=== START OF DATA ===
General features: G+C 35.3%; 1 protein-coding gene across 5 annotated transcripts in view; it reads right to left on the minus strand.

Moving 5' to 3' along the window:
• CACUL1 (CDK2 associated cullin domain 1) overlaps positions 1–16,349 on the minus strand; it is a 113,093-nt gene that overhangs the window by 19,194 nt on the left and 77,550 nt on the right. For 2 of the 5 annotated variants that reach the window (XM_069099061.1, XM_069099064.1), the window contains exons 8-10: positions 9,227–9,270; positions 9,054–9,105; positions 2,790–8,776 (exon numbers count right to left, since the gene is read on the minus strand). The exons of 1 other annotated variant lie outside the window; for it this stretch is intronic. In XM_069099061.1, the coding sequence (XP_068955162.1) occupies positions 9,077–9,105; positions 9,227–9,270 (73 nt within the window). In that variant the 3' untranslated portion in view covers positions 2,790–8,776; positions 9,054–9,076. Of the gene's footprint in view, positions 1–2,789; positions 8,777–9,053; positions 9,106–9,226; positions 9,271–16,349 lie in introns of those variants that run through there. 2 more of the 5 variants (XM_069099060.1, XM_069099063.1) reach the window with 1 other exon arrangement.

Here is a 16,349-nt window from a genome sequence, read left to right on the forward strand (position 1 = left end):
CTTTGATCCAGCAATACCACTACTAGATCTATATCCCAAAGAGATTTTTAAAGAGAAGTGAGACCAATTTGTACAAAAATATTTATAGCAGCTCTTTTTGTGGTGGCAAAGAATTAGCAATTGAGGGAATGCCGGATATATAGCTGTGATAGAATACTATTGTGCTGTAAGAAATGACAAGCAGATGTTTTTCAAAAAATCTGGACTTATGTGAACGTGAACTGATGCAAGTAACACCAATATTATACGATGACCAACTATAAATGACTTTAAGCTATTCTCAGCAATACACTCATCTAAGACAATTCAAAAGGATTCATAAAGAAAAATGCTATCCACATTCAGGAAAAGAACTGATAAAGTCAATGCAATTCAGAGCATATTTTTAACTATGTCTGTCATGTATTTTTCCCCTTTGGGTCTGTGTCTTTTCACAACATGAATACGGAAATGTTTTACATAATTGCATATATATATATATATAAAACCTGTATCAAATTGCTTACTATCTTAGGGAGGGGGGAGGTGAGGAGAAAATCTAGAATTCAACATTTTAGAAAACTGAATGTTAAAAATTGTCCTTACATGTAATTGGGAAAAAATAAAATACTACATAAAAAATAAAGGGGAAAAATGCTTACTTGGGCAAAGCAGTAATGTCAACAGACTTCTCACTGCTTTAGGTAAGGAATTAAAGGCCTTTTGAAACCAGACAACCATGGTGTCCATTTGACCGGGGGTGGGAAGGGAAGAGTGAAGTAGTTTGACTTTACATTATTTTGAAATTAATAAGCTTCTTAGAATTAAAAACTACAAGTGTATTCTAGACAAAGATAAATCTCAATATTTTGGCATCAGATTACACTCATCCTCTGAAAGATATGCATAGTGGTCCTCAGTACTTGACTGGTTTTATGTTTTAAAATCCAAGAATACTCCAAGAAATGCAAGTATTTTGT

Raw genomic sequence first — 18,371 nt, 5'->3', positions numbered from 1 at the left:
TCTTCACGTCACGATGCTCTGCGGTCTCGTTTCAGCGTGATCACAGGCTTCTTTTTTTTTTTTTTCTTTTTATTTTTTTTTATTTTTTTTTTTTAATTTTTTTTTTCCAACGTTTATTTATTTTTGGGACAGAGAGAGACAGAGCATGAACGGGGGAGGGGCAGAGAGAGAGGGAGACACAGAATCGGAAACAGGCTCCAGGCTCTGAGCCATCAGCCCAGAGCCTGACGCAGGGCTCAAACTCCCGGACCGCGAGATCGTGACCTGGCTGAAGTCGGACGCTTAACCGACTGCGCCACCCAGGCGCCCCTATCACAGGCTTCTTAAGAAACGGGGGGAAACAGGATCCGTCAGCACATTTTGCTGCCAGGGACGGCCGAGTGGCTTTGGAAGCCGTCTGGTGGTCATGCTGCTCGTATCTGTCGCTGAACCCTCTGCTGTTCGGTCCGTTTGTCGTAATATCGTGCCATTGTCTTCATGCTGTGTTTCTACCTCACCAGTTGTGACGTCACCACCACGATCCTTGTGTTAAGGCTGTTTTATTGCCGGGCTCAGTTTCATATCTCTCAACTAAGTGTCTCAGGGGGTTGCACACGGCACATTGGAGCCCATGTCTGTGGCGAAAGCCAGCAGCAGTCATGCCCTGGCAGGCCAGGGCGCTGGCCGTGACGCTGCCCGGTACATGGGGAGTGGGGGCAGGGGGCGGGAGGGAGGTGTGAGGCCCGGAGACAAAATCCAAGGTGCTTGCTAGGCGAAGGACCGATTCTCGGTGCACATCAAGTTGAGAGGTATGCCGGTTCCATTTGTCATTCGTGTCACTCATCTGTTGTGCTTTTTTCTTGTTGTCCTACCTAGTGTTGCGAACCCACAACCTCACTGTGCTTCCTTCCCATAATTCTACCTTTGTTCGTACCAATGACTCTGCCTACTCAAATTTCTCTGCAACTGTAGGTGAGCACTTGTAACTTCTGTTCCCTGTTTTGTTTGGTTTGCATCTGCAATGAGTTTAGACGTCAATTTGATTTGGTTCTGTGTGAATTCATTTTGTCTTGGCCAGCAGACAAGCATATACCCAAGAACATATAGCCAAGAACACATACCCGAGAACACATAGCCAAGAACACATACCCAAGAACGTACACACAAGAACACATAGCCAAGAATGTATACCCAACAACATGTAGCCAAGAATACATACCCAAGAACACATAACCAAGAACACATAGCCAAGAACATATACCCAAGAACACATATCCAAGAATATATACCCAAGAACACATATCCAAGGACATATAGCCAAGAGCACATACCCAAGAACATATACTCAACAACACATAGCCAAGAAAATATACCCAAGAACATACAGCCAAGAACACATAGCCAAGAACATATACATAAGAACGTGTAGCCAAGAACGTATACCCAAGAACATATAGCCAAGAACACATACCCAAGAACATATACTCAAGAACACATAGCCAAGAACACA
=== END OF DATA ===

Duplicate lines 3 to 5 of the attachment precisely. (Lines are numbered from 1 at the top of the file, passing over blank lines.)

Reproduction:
• CACUL1 (CDK2 associated cullin domain 1) overlaps positions 1–16,349 on the minus strand; it is a 113,093-nt gene that overhangs the window by 19,194 nt on the left and 77,550 nt on the right. For 2 of the 5 annotated variants that reach the window (XM_069099061.1, XM_069099064.1), the window contains exons 8-10: positions 9,227–9,270; positions 9,054–9,105; positions 2,790–8,776 (exon numbers count right to left, since the gene is read on the minus strand). The exons of 1 other annotated variant lie outside the window; for it this stretch is intronic. In XM_069099061.1, the coding sequence (XP_068955162.1) occupies positions 9,077–9,105; positions 9,227–9,270 (73 nt within the window). In that variant the 3' untranslated portion in view covers positions 2,790–8,776; positions 9,054–9,076. Of the gene's footprint in view, positions 1–2,789; positions 8,777–9,053; positions 9,106–9,226; positions 9,271–16,349 lie in introns of those variants that run through there. 2 more of the 5 variants (XM_069099060.1, XM_069099063.1) reach the window with 1 other exon arrangement.

Here is a 16,349-nt window from a genome sequence, read left to right on the forward strand (position 1 = left end):
CTTTGATCCAGCAATACCACTACTAGATCTATATCCCAAAGAGATTTTTAAAGAGAAGTGAGACCAATTTGTACAAAAATATTTATAGCAGCTCTTTTTGTGGTGGCAAAGAATTAGCAATTGAGGGAATGCCGGATATATAGCTGTGATAGAATACTATTGTGCTGTAAGAAATGACAAGCAGATGTTTTTCAAAAAATCTGGACTTATGTGAACGTGAACTGATGCAAGTAACACCAATATTATACGATGACCAACTATAAATGACTTTAAGCTATTCTCAGCAATACACTCATCTAAGACAATTCAAAAGGATTCATAAAGAAAAATGCTATCCACATTCAGGAAAAGAACTGATAAAGTCAATGCAATTCAGAGCATATTTTTAACTATGTCTGTCATGTATTTTTCCCCTTTGGGTCTGTGTCTTTTCACAACATGAATACGGAAATGTTTTACATAATTGCATATATATATATATATAAAACCTGTATCAAATTGCTTACTATCTTAGGGAGGGGGGAGGTGAGGAGAAAATCTAGAATTCAACATTTTAGAAAACTGAATGTTAAAAATTGTCCTTACATGTAATTGGGAAAAAATAAAATACTACATAAAAAATAAAGGGGAAAAATGCTTACTTGGGCAAAGCAGTAATGTCAACAGACTTCTCACTGCTTTAGGTAAGGAATTAAAGGCCTTTTGAAACCAGACAACCATGGTGTCCATTTGACCGGGGGTGGGAAGGGAAGAGTGAAGTAGTTTGACTTTACATTATTTTGAAATTAATAAGCTTCTTAGAATTAAAAACTACAAGTGTATTCTAGACAAAGATAAATCTCAATATTTTGGCATCAGATTACACTCATCCTCTGAAAGATATGCATAGTGGTCCTCAGTACTTGACTGGTTTTATGTTTTAAAATCCAAGAATACTCCAAGAAATGCAAGTATTTTGT